The CubeSat Application for Planetary Entry Missions (CAPE) could become just that.  NASA is advancing the technology of the small loaf-of-bread-sized probe with the hopes of performing two tasks: Travelling to a planetary target with a service module (mother ship), and using a planetary entry probe that could survive a trip through an alien atmosphere, returning valuable science and engineering data.

The entire craft would weigh only 11 pounds and would be no larger than 4 inches on a side.  Having tiny solar panels and a small internal battery, it can power its instruments and travel to another planetary body.  Once there, it would release the entry vehicle to plummet into the alien atmosphere, communicating density, composition, and temperature back to the service ship,  to finally relay the information back to Earth.

A balloon flight this summer will test the re-entry capabilities of the craft, and NASA scientists hope to send it to the International Space Station as early as 2016.  It could usher in a new era of space flight that is cheap, efficient, and effective.  The most important part is that it will tell us where to look to advance our answers to some of the biggest questions about the origins of the solar system.


Mining the Moon

It sounds completely like science fiction, something out of a campy space thriller where the protagonist is a miner taking a daily shuttle to the Moon to mine all the precious metals that the Earth needs to sustain itself.  But in real life, for a long time, it was thought that the Moon was a dead rock, completely useless to humanity except as the gravitational force to provide the amazing tides in the bay of Fundy.  Today we know so much more about the Moon, and its value has (pun intended) skyrocketed.


For one, the low gravity of the Moon makes it an amazing staging area for rocket flights into the outer solar system, as the challenge of rocketry on Earth is escaping the strong gravity and dense atmospheric drag.  It will likely serve as the first stop on a manned mission to Mars.

But the Moon also has important resources like water, which can be synthesized into rocket fuels.  Yes there is a lot of water on Earth, but with so much of it being salty, we need to make use of the fresh water we have for the sustainability of humanity.  The Moon also has Helium 3, a rare element used in Nuclear Fusion, which will become an important energy source in the future.   Although these two resources are important, they pale in comparison to the most important resource on the Moon: Rare Earth Metals.

Rare Earth Metals are used in emerging technologies, everything from smartphones to medical equipment and computers. Currently the vast majority of the Earth’s supply is mined in China, but they may only have a 15-20 year supply.  This is not a lot of time, and unless we improve our recycling efforts, we will have to find more on the Moon.

As we move well into the 21st century, it is becoming abundantly clear that the Earth’s resources are finite and that we have to look for new methods of sustaining what we do have.  Mining the Moon may be a glamorous prospect, but if we can’t solve the issues that face our planet right now, adding lunar material to the mix won’t help.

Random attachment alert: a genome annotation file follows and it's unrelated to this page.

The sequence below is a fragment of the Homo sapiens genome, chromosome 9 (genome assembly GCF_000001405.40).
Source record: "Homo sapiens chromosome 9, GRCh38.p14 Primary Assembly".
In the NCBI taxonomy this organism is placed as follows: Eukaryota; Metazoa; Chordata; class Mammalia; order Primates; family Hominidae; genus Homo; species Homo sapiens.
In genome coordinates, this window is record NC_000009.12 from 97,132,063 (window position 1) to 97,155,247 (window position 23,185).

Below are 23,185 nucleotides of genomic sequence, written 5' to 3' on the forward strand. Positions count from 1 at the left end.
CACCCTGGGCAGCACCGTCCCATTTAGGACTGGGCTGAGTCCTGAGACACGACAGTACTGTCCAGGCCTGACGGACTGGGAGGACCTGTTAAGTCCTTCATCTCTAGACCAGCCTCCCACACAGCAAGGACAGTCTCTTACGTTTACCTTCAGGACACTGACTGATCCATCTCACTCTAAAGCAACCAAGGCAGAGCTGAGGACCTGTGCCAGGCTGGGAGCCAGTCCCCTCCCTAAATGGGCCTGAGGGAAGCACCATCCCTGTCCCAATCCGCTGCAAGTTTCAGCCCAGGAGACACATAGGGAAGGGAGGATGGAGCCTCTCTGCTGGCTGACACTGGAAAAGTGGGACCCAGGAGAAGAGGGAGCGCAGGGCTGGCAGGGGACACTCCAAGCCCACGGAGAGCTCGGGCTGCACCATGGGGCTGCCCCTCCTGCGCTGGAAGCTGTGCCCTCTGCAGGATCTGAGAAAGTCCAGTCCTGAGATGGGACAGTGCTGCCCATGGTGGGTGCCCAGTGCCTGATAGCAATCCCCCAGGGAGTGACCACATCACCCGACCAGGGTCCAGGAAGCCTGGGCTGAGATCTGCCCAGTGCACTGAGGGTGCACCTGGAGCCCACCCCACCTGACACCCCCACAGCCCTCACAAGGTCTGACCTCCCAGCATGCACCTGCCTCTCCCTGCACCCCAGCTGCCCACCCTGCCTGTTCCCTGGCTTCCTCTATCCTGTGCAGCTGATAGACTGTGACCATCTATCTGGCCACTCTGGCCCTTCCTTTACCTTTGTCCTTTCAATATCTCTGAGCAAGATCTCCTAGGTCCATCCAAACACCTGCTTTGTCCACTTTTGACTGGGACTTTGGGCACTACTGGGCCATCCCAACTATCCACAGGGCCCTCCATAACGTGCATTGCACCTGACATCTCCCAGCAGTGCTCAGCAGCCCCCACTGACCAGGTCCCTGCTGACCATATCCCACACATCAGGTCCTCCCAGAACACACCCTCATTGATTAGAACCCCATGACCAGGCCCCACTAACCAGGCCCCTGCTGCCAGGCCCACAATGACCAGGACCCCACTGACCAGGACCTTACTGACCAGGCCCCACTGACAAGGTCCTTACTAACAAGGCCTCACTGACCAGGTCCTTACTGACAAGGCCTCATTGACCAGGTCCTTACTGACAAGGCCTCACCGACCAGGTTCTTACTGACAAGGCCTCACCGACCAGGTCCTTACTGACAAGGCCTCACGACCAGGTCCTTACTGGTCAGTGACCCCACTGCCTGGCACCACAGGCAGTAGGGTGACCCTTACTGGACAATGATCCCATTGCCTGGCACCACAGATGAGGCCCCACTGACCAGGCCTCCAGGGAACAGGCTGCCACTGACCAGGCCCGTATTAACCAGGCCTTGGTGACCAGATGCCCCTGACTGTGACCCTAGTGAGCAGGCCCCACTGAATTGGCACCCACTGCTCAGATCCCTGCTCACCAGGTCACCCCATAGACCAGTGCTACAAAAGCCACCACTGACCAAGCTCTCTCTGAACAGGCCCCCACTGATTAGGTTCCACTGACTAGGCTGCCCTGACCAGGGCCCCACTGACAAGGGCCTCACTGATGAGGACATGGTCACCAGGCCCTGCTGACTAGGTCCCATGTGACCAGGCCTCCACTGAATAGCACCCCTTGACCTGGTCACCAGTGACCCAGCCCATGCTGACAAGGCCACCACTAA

Motivation Monday: Excuses

Canadians always complain about the weather.  No matter what time of year it is. In winter, we get ‘It’s too cold,’ ‘wow is it ever damp outside,’ and ‘I hate the lack of sunshine.’ Yet when we come around to the exact opposite weather, we get summer complaints of ‘It’s so hot outside, it’s uncomfortable,’ ‘It’s too humid, it feels sticky,’ and ‘There’s too many bugs.’  The only happy medium for us is a 20 degree clear day with a slight breeze and moderate humidity, though I’m sure someone would find fault with it.  Complaining is fine once in awhile, we are all guilty of it on some level, and it serves the purpose of relating with others.  If we both hate winter, we can connect with each other.  There are better ways to do this, but this is better left for another post, so I digress.  It’s when we use our complaints as excuses to not do something that it becomes toxic.

I know people who complain about winter for three months and then continue to stay inside when its warm because of bugs or uncomfortable humidity.  If there’s one thing I’ve learned about the outdoors, its that I always feel better when I decide to go out into the world, regardless of the weather.

As it turns out, this is a good example of what we do all the time.  We make excuses for why we can’t do something that feels difficult to us, even though we would be really happy and fulfilled if we did it anyway. Sometimes we know that going and doing something would be incredibly beneficial down the road, yet we still make the excuse because not doing it is easier and makes us feel good right now.

We do this because ultimately we don’t know what we really need to make us happy. We are always in the habit of instant gratification.  We have constant bombardment from a world that tells us we would be happy if we just got that shiny new thing, or ate this, or watched that, RIGHT NOW!

So what is the answer? How do we choose the right thing to do?

I know two things for sure: What makes you happy and what makes me happy aren’t going to be exactly the same, but taking a risk, trying something new, trying something different, getting out in the world, and seeking experiences – That’s universal for happiness and fulfilment.

So stop making excuses and go outside!